Changing the Stereotype of Tea-Drinkers
How to create a new following for an old product
A Challenge for Marketers and Advertisers
What if your job was to market an old standby to a completely new audience?
Wait! If you’re a marketer or an advertiser, your job is to market old products to new audiences. Your success relies on your ability to stimulate sales in modern markets long after the newness of an item has worn off.
Let’s say you have to create sales for cheese, to people who aren’t interested in it, because they think that it’s just for stodgy Midwestern women and casseroles laden with fat. Put on your thinking caps. How do you market cheese to a new audience?
You would follow the lead of tea companies who are winning new converts, increasing sales, and expanding their brand by overturning the previous stereotypes.
Marketing Strategies of the Tea-Trade
A recent article in the New York Times, “Care for a Cup of Satanic Chamomile?” — the title of that article a stroke of marketing genius all on its own — showcased the changing world of tea and how innovative tea merchants are targeting a vastly different consumer than in years past.
It’s important to note that tea is the fastest-growing segment of the beverage industry, second only to bottled water. While much of the United States prefers coffee, worldwide, the population favors tea, drinking 25,000 cups every SECOND, 2.16 billion cups per day, and consuming 700 billion gallons of tea per year.
But even though many Americans prefer coffee, there’s a growing demand for tea, partly because the tea-trade is shifting perceptions and shaking stereotypes about the people who drink it.
Three Tea-Industry Marketing Techniques to Emulate
Creative combos and unpredicted partnerships
If you thought that tea-drinking was just for old ladies in hats, think again. Tea companies are growing their audiences by forming unexpected partnerships. How about pairing tea blends with head-banging musicians, an approach that Pitch Black North is trying? The owner, Dominic Alvernaz, has formed partnerships with the Cleveland metal punk band, Midnight, and the British heavy-metal band, Cradle of Filth. Alvernaz believes that pairing a special blend of teas with musicians is an effective sales tool to
“…get people interested in tea who wouldn’t normally be interested in it…”
Isn’t that what all marketers do? They interest people who wouldn’t ordinarily be interested.
Another tea company, Ivy’s Tea, owned by Shanae Jones in Laurel, Maryland, has paired her blends up with hip hop music with a nod to her British and Jamaican ancestry. She wants to promote tea for brown people.
“People that look like me are not included in tea advertisements, we’re not the market for tea parties, nothing, so I just decided I was going to change all of that.”
Creative collaborations don’t only help the tea company. They may also benefit the musicians who can sell the product on their website with their merchandise.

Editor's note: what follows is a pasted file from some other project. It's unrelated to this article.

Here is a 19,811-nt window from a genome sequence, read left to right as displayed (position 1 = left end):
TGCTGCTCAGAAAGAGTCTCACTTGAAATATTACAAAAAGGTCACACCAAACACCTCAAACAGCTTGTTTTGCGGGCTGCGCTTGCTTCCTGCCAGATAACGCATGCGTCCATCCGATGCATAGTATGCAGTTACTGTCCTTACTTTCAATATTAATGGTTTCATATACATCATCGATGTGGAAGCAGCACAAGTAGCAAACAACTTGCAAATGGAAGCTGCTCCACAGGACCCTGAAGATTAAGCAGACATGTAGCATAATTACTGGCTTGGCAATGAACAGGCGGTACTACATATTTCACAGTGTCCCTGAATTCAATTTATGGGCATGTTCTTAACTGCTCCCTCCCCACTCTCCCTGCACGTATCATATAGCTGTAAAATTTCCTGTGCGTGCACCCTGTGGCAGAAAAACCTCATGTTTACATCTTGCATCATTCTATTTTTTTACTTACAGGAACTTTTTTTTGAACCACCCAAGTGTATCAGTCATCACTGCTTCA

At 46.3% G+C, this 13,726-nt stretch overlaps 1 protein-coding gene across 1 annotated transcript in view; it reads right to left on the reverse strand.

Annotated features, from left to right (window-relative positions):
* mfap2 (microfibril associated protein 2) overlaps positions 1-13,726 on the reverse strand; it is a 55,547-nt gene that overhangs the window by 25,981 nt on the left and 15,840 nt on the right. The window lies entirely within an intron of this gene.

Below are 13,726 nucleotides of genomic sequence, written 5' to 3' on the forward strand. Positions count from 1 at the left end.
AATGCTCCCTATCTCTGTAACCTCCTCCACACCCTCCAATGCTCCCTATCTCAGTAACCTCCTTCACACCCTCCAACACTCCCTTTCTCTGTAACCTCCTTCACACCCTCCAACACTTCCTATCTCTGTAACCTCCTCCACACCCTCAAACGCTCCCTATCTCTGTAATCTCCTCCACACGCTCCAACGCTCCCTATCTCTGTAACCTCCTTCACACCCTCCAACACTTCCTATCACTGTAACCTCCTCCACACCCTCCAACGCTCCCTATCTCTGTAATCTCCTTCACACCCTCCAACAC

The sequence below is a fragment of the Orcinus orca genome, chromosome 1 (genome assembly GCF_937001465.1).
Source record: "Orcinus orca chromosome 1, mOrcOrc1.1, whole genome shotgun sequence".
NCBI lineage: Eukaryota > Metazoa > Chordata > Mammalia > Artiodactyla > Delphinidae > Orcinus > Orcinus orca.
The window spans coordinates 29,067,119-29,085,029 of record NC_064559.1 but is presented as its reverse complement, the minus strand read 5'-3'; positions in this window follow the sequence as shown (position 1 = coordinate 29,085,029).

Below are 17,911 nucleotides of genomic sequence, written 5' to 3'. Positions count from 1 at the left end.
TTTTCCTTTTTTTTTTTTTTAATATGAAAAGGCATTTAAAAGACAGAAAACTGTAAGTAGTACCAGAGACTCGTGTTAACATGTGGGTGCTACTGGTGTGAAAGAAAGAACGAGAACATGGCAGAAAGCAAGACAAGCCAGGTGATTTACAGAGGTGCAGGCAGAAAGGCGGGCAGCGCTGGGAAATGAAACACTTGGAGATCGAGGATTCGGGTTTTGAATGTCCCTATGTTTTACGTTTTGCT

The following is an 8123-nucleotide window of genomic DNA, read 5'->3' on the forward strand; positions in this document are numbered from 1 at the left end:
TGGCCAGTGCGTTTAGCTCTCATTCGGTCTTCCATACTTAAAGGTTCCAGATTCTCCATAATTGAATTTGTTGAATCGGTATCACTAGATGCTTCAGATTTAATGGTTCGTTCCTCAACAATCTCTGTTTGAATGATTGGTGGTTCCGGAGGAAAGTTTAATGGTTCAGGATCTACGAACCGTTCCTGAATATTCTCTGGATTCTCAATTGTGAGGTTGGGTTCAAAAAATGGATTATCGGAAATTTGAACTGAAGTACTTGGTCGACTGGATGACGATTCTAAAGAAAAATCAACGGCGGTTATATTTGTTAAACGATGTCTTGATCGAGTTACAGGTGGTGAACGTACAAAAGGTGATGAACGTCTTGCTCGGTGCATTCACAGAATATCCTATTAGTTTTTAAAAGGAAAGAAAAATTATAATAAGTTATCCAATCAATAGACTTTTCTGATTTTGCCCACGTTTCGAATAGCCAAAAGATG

New product names
Teas named Lady Grey or Sweet Vanilla Cupcake aren’t the right product names for new audiences, so titles have developed that work with the targeted audience. Pitch Black North has teas named, Throat of Lucifer, Satan’s Slumber, and Dark Blood. The teas themselves are not scary to taste. They’re described as malty, classic English breakfast teas, and a delightful Vanilla Blueberry concoction, but you would never know it by the name. Ms. Jones of Ivy’s Teas offers blends called, Sister, Sister, Yella, and Red Bone that resonate with her hip-hop association.
Even the company name can target an audience. Consider Brutaliteas, with the tagline of tea time just got heavy, and aligns itself with the horror genre, an industry ripe with tea drinkers thirsty for blends like Chaiday-the-13th, and Children of the Candy Corn.
You’ve heard the adage that the definition of failure is when you do the same thing over and over again and expect different results. It’s true with visual marketing. Growing your audience may mean doing something drastically different.
The tea-trade demonstrates fascinating ways to change stereotypes and create new audiences for an old product. If you had to apply these three techniques to gain new markets for the ancient food source, cheese, what would you do?
First, brainstorm creative combinations of products with groups representing possible audiences. Pair cheese with astronauts and space exploration. Or maybe super-models and the fashion industry. Dog-lovers, gold-diggers, money-makers, sports-watchers, and babysitters — whatever group offers a viable market-share. The possible pairings are both endless and compelling.
Next, come up with new product names — because who wants to eat boring bleu cheese when you could be sampling, Over the Bleu Moon, One Giant Taste for Man, or Houston’s Hunk?
Finally, shake up the visuals. Replace those pictures of dairy cows with something that appeals to your audience — whichever group you’ve chosen to target. Dare to be different. Forego the cheddar color and explore a different palette altogether.
When you’re done with your job for the day and have gotten lots of new people interested in purchasing something they’d never cared about before, you can sit down, relax, and have a cuppa.
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